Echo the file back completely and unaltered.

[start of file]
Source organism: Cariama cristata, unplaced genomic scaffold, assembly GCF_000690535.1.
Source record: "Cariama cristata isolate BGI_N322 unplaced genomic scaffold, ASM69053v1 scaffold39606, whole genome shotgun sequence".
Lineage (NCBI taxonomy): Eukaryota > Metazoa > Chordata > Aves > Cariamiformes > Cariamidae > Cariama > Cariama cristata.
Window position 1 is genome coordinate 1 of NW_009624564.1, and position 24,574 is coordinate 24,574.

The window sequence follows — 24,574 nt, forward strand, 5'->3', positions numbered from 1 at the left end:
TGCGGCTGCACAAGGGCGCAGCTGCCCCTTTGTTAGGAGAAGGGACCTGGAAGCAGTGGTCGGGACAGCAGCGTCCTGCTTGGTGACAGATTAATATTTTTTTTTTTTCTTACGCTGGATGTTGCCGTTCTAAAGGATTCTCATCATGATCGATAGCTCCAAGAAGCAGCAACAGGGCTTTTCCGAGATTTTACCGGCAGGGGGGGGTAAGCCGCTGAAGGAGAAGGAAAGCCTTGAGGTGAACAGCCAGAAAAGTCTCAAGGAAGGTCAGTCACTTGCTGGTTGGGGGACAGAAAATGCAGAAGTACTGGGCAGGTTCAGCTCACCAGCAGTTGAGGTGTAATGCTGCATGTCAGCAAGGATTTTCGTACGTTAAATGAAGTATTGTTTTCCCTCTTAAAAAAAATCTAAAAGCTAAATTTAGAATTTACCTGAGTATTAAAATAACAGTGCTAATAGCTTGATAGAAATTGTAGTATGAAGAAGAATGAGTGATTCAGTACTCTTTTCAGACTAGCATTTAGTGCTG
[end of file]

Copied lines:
Source organism: Cariama cristata, unplaced genomic scaffold, assembly GCF_000690535.1.
Source record: "Cariama cristata isolate BGI_N322 unplaced genomic scaffold, ASM69053v1 scaffold39606, whole genome shotgun sequence".
Lineage (NCBI taxonomy): Eukaryota > Metazoa > Chordata > Aves > Cariamiformes > Cariamidae > Cariama > Cariama cristata.
Window position 1 is genome coordinate 1 of NW_009624564.1, and position 24,574 is coordinate 24,574.

The window sequence follows — 24,574 nt, forward strand, 5'->3', positions numbered from 1 at the left end:
TGCGGCTGCACAAGGGCGCAGCTGCCCCTTTGTTAGGAGAAGGGACCTGGAAGCAGTGGTCGGGACAGCAGCGTCCTGCTTGGTGACAGATTAATATTTTTTTTTTTTCTTACGCTGGATGTTGCCGTTCTAAAGGATTCTCATCATGATCGATAGCTCCAAGAAGCAGCAACAGGGCTTTTCCGAGATTTTACCGGCAGGGGGGGGTAAGCCGCTGAAGGAGAAGGAAAGCCTTGAGGTGAACAGCCAGAAAAGTCTCAAGGAAGGTCAGTCACTTGCTGGTTGGGGGACAGAAAATGCAGAAGTACTGGGCAGGTTCAGCTCACCAGCAGTTGAGGTGTAATGCTGCATGTCAGCAAGGATTTTCGTACGTTAAATGAAGTATTGTTTTCCCTCTTAAAAAAAATCTAAAAGCTAAATTTAGAATTTACCTGAGTATTAAAATAACAGTGCTAATAGCTTGATAGAAATTGTAGTATGAAGAAGAATGAGTGATTCAGTACTCTTTTCAGACTAGCATTTAGTGCTG